Anchored by Jake Tapper, The Lead airs at 4 p.m. ET on CNN.
The latest on national protests. Plus, what went wrong in Yemen rescue attempt?
CNN and National Journal joined forces Thursday to explore the 2014 midterm elections at the first "Politics on Tap" event in Washington D.C. Sen. John McCain, R-Arizona, joined CNN’s Jake Tapper, Brianna Keilar and Peter Hamby, as well as National Journal’s Ron Fournier, and Michelle Cottle for the private gathering. Check out some of the best highlights from the event on our Storify page.
By CNN chief Washington correspondent Jake Tapper
(CNN) – Sen. John McCain, R-Arizona, made a surprising suggestion Thursday night: If he had been elected in 2000, there might not have been a war in Iraq.
The Vietnam veteran and former prisoner of war, who lost his race for the GOP nomination that year but went on to become his party’s nominee in 2008, made his comments in a far-reaching interview in CNN and National Journal’s “Politics On Tap” event, after this reporter asked him what would be different if he had won either in 2000 or 2008.
On 2008, McCain said “national security” would be different, and he delineated the many ways he would have done things differently from the victor, President Barack Obama. But when asked about 2000, McCain made the most surprising remarks. “You’ll find this surprising,” he said, “but I think I would’ve been more reluctant to commit American troops.”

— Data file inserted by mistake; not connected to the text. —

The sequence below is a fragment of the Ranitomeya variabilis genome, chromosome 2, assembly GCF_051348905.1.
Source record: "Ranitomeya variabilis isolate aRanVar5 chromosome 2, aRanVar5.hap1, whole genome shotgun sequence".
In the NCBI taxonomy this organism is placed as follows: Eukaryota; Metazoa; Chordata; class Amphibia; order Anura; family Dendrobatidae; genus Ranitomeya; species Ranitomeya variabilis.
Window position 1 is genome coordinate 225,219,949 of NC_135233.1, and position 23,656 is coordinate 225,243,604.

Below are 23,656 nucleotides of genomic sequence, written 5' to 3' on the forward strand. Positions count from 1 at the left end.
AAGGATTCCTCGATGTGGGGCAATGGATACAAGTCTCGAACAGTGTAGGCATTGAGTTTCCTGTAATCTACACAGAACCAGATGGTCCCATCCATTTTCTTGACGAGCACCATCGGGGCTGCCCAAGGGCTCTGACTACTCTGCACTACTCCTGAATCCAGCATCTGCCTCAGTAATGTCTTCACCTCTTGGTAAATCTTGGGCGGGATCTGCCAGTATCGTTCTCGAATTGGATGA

McCain was a strong supporter of the war in Iraq; one of his sons fought in the war.
“If presented with that same evidence today, I would vote the same way,” McCain said of his vote to deploy troops in the country. “I respected and trusted the Secretary of State, Colin Powell. But it’s obvious now, in retrospect, that Saddam Hussein – although he had used weapons of mass destruction – did not have the inventory that we seem to have evidence of. Which now looking back on it, with the benefit of hindsight, (the evidence) was very flimsy.”
If he had been president, McCain said, “I think I would have challenged the evidence with greater scrutiny. I think that with my background with the military and knowledge of national security with these issues that I hope that I would have been able to see through the evidence that was presented at the time.”
McCain specifically cited one of the sources of the faulty intelligence. “The guy named ‘Curveball’ that we were relying on turned out to be some guy in a German prison that was an alcoholic.”
The senator noted, “I’m not blaming President George W. Bush. It’s not for me to critique my predecessors, especially those that I lost to.”